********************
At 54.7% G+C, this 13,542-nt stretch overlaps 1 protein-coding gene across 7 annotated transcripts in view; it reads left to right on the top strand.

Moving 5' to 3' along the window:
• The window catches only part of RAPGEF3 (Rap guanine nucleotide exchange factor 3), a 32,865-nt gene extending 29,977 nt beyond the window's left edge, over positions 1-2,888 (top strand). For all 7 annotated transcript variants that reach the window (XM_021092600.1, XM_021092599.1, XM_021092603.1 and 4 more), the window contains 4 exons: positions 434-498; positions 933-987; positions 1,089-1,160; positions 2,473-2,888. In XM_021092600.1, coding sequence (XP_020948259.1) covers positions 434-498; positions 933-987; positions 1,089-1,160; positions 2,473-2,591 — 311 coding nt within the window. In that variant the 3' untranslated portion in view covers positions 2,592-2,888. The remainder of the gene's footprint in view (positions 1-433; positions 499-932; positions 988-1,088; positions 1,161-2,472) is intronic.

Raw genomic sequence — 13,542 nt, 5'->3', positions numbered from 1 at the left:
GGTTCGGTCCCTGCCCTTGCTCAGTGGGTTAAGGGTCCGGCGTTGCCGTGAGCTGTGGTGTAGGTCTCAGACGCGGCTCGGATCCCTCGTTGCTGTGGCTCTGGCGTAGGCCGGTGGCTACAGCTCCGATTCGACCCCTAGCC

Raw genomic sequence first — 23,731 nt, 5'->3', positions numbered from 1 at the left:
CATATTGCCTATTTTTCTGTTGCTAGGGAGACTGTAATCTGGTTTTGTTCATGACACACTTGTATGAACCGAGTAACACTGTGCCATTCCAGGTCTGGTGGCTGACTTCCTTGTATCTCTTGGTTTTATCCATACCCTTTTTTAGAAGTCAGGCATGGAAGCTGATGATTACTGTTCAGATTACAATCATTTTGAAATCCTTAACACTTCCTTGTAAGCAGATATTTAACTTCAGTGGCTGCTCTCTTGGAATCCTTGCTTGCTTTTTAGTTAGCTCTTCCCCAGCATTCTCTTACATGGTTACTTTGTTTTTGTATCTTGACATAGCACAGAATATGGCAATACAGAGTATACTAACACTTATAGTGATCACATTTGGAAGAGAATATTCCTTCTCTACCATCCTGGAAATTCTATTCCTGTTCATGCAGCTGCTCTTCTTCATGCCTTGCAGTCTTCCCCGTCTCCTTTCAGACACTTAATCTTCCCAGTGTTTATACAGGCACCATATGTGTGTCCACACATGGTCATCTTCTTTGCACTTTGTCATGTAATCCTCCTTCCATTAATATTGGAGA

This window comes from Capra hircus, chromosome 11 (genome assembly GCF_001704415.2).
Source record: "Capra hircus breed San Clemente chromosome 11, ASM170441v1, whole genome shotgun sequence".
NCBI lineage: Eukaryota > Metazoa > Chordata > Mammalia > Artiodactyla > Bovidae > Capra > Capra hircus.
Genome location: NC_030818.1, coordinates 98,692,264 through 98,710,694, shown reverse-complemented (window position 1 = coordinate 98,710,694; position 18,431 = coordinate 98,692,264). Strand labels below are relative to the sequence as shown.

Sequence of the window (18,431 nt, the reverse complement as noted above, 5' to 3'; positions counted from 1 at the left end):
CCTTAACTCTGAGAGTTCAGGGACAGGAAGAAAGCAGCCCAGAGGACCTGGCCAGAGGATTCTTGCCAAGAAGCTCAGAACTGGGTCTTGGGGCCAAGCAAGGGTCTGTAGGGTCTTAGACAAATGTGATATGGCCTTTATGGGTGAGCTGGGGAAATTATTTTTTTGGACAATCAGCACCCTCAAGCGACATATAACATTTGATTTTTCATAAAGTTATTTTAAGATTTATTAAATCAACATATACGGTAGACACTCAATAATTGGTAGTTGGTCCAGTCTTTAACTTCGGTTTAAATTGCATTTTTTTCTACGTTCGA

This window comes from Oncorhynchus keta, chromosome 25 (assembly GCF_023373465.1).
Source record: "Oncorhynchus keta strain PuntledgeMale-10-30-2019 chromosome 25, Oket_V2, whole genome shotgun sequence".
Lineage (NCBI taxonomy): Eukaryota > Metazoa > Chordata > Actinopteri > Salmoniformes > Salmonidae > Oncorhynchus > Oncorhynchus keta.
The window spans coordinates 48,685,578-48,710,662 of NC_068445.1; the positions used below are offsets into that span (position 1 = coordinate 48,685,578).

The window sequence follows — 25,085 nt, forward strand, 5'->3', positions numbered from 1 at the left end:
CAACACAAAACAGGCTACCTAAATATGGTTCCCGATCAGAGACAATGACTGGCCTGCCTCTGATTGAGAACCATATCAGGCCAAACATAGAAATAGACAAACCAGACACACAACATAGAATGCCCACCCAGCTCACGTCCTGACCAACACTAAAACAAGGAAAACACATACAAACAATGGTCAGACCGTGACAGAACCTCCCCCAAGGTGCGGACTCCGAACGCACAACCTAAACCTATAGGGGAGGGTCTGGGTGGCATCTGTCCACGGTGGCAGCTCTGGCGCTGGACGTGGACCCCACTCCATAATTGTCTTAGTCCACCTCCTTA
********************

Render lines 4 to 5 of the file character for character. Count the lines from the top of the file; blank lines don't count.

Raw genomic sequence — 13,542 nt, 5'->3', positions numbered from 1 at the left:
GGTTCGGTCCCTGCCCTTGCTCAGTGGGTTAAGGGTCCGGCGTTGCCGTGAGCTGTGGTGTAGGTCTCAGACGCGGCTCGGATCCCTCGTTGCTGTGGCTCTGGCGTAGGCCGGTGGCTACAGCTCCGATTCGACCCCTAGCC